One of the most common questions we get from patients is, "What’s the difference between viruses and bacteria?" We’re glad you asked! Here’s some helpful information about what viruses and bacteria are, how they differ, and how treatment changes depending on which kind of organism is causing the infection.
- Bacteria are single-celled microorganisms that can live and reproduce on their own. Viruses are much smaller particles that require a host cell in order to survive and replicate.
- Only 1% of bacteria that exist in the world is harmful to humans. In fact, bacteria can often be helpful! Examples of "good" bacteria include the bacteria that colonize the intestines, skin and vaginal canal. Viruses, on the other hand, are much more likely to cause infections in humans.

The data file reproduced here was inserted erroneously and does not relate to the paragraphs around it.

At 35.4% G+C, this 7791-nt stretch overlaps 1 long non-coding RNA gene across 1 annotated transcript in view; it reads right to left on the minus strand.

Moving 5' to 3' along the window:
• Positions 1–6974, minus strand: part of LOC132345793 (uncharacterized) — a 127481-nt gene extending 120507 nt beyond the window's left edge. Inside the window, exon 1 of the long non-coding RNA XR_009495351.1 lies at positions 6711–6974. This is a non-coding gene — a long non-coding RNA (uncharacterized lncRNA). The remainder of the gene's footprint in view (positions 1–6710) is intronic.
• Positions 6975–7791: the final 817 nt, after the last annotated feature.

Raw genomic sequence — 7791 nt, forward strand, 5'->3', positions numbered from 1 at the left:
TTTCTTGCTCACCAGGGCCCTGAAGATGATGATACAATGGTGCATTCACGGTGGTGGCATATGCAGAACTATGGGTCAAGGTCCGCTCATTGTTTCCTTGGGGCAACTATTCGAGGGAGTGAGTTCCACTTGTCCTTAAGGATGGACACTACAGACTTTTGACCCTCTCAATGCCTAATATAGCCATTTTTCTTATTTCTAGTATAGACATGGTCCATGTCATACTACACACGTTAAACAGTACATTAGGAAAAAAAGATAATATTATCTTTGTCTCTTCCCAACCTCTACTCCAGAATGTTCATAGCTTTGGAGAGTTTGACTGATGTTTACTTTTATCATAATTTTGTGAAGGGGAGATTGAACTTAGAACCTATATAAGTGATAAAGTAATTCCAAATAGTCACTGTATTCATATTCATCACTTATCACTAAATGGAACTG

- There are more vaccines to prevent viral infections than bacterial infections. Examples of vaccines to prevent viruses include Hepatitis A, Hepatitis B, influenza, Herpes Varicella-Zoster (the virus that causes chicken pox and shingles), Human Papillomavirus (HPV), rabies, polio, measles, mumps and rubella vaccines.
- Antibiotics can only treat bacterial infections; they don’t have any effect on curing viruses. So, if you have symptoms of an infection, it’s important to have a medical evaluation to determine whether your infection is viral or bacterial. If it’s bacterial, antibiotics are often prescribed for treatment. However, if your infection is viral (as is often the case with colds, sore throats and coughs), antibiotics won’t help and can actually cause harmful side effects, as well as antibiotic resistance.
- While most viral infections resolve on their own with time and symptomatic treatment, there are a handful of antiviral medications that treat viral infections including influenza, cold sores, genital herpes, shingles, HIV and Hepatitis B and C. Ask your medical provider for recommendations on at-home treatments for viral infections.
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